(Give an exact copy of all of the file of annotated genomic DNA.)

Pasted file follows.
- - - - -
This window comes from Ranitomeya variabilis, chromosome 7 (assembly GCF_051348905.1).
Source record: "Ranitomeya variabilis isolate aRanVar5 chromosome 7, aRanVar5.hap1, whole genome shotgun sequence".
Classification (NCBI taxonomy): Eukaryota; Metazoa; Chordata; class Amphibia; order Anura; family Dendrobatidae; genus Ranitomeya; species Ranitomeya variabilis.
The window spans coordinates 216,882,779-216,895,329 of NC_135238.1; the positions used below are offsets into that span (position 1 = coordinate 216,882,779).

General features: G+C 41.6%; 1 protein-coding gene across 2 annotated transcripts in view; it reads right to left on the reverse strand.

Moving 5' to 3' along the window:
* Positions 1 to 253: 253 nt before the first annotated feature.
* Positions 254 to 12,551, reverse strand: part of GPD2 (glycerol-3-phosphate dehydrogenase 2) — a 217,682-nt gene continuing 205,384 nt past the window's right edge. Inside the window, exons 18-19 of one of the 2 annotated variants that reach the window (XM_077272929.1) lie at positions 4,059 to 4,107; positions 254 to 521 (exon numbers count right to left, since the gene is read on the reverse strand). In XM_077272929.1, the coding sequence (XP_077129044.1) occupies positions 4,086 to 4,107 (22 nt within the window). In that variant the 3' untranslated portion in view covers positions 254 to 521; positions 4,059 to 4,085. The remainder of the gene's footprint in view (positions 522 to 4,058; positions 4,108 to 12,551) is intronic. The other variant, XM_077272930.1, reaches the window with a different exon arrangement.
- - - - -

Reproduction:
This window comes from Ranitomeya variabilis, chromosome 7 (assembly GCF_051348905.1).
Source record: "Ranitomeya variabilis isolate aRanVar5 chromosome 7, aRanVar5.hap1, whole genome shotgun sequence".
Classification (NCBI taxonomy): Eukaryota; Metazoa; Chordata; class Amphibia; order Anura; family Dendrobatidae; genus Ranitomeya; species Ranitomeya variabilis.
The window spans coordinates 216,882,779-216,895,329 of NC_135238.1; the positions used below are offsets into that span (position 1 = coordinate 216,882,779).

General features: G+C 41.6%; 1 protein-coding gene across 2 annotated transcripts in view; it reads right to left on the reverse strand.

Moving 5' to 3' along the window:
* Positions 1 to 253: 253 nt before the first annotated feature.
* Positions 254 to 12,551, reverse strand: part of GPD2 (glycerol-3-phosphate dehydrogenase 2) — a 217,682-nt gene continuing 205,384 nt past the window's right edge. Inside the window, exons 18-19 of one of the 2 annotated variants that reach the window (XM_077272929.1) lie at positions 4,059 to 4,107; positions 254 to 521 (exon numbers count right to left, since the gene is read on the reverse strand). In XM_077272929.1, the coding sequence (XP_077129044.1) occupies positions 4,086 to 4,107 (22 nt within the window). In that variant the 3' untranslated portion in view covers positions 254 to 521; positions 4,059 to 4,085. The remainder of the gene's footprint in view (positions 522 to 4,058; positions 4,108 to 12,551) is intronic. The other variant, XM_077272930.1, reaches the window with a different exon arrangement.